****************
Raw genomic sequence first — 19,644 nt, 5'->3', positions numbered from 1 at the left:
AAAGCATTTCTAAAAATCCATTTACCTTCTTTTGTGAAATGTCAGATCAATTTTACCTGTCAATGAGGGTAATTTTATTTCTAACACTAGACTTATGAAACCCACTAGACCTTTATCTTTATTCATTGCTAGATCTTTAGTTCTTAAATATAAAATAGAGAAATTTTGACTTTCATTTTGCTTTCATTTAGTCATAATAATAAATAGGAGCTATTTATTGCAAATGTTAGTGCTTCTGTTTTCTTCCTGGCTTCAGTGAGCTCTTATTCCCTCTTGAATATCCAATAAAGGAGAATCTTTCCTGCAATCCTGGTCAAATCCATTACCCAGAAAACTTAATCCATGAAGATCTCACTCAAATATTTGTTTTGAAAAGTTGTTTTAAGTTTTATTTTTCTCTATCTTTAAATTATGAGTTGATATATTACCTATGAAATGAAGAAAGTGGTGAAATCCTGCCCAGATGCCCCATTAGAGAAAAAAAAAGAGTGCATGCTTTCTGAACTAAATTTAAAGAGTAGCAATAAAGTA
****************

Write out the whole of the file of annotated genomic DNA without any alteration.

Raw genomic sequence first — 19,644 nt, 5'->3', positions numbered from 1 at the left:
AAAGCATTTCTAAAAATCCATTTACCTTCTTTTGTGAAATGTCAGATCAATTTTACCTGTCAATGAGGGTAATTTTATTTCTAACACTAGACTTATGAAACCCACTAGACCTTTATCTTTATTCATTGCTAGATCTTTAGTTCTTAAATATAAAATAGAGAAATTTTGACTTTCATTTTGCTTTCATTTAGTCATAATAATAAATAGGAGCTATTTATTGCAAATGTTAGTGCTTCTGTTTTCTTCCTGGCTTCAGTGAGCTCTTATTCCCTCTTGAATATCCAATAAAGGAGAATCTTTCCTGCAATCCTGGTCAAATCCATTACCCAGAAAACTTAATCCATGAAGATCTCACTCAAATATTTGTTTTGAAAAGTTGTTTTAAGTTTTATTTTTCTCTATCTTTAAATTATGAGTTGATATATTACCTATGAAATGAAGAAAGTGGTGAAATCCTGCCCAGATGCCCCATTAGAGAAAAAAAAAGAGTGCATGCTTTCTGAACTAAATTTAAAGAGTAGCAATAAAGTA